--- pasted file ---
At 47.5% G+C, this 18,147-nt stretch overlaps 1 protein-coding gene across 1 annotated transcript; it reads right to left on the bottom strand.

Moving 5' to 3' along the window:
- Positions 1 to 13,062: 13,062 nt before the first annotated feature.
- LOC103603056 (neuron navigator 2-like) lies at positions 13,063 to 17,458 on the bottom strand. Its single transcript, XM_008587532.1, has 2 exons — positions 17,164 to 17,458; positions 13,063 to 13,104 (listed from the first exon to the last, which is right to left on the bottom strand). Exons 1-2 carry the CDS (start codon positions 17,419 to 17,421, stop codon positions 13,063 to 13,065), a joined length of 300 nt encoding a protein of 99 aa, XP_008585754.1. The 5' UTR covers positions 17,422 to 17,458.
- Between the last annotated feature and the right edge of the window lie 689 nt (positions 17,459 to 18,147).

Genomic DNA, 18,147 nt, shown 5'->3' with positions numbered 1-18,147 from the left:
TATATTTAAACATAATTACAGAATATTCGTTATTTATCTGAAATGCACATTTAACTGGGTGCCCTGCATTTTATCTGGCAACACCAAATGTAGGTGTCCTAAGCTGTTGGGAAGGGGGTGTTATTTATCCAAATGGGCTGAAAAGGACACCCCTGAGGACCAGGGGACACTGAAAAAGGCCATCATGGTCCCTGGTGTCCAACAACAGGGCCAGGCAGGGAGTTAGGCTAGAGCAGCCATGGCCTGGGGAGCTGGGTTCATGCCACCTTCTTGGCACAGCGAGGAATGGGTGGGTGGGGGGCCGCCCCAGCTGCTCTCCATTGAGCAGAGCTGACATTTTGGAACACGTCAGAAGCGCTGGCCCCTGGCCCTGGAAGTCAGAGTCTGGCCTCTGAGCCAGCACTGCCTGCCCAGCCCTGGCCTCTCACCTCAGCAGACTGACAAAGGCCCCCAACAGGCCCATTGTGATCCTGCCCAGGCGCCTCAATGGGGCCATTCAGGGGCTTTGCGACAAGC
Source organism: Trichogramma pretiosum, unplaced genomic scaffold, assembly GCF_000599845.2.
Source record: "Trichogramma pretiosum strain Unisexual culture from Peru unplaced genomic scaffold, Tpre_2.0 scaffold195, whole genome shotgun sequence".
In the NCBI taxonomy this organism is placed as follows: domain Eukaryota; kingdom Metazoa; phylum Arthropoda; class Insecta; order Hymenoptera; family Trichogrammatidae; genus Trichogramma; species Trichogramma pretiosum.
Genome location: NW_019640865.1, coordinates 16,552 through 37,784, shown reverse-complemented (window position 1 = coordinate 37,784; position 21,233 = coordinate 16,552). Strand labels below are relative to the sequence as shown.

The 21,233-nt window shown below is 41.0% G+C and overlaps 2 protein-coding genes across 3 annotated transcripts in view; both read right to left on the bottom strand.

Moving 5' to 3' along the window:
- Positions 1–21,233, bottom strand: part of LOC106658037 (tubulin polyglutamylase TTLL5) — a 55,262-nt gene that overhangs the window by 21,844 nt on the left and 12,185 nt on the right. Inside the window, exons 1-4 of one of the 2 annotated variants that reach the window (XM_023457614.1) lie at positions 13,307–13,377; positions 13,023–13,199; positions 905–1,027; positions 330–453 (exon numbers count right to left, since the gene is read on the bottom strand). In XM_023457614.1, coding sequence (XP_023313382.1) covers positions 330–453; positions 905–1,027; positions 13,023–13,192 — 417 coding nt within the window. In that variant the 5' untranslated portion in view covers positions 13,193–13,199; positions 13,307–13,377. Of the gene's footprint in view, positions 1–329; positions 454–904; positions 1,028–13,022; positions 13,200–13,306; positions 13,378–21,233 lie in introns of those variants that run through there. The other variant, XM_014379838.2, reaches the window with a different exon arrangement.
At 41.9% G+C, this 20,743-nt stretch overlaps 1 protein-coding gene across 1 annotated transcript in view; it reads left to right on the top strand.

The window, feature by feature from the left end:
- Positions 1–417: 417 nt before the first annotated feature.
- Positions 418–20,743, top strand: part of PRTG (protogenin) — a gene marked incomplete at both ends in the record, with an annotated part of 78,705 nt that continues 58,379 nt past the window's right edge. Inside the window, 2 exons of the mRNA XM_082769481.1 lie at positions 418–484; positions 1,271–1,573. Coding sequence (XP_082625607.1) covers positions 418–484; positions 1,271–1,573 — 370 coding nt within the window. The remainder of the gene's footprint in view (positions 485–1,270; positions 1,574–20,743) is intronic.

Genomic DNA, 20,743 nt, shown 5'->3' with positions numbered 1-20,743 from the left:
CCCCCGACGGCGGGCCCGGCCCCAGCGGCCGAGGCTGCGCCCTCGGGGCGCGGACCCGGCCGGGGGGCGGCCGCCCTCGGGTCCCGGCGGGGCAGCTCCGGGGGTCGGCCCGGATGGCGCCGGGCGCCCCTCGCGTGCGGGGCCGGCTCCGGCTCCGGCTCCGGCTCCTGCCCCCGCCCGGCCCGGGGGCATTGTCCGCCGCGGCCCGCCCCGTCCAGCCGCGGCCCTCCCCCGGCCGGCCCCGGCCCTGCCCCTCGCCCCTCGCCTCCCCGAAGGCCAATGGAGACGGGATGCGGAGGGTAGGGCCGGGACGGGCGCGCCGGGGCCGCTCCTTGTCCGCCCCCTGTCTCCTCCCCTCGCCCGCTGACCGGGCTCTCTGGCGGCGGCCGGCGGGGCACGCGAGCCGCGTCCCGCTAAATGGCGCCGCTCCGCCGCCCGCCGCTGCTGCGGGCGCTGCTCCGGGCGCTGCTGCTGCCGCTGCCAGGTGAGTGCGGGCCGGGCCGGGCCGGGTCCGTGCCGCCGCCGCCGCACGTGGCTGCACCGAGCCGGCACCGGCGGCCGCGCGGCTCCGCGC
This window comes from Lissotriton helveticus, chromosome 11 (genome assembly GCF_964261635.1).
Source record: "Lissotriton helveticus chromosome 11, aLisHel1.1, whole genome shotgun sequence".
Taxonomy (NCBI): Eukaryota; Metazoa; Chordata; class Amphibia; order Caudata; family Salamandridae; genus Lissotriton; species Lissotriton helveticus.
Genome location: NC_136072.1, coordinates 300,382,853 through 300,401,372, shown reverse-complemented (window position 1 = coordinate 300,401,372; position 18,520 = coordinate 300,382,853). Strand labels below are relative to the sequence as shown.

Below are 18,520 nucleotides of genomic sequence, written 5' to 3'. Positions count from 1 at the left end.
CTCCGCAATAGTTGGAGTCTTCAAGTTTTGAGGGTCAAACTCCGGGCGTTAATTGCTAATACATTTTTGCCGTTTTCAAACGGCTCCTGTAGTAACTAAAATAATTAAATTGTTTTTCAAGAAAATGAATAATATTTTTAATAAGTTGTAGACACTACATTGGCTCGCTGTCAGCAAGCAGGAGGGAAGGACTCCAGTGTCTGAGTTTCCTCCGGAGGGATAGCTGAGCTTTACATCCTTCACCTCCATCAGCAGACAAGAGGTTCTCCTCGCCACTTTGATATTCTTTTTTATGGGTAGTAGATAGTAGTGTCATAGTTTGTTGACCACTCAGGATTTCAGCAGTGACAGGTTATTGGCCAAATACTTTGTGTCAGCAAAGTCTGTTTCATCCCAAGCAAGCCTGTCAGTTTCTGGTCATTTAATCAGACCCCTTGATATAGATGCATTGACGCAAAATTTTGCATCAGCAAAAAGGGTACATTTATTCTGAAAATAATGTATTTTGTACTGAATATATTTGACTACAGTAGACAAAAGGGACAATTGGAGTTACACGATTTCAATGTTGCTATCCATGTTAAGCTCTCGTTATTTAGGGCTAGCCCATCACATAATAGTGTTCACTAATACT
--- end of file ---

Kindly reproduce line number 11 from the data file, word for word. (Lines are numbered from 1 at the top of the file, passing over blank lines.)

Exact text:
Genome location: NW_019640865.1, coordinates 16,552 through 37,784, shown reverse-complemented (window position 1 = coordinate 37,784; position 21,233 = coordinate 16,552). Strand labels below are relative to the sequence as shown.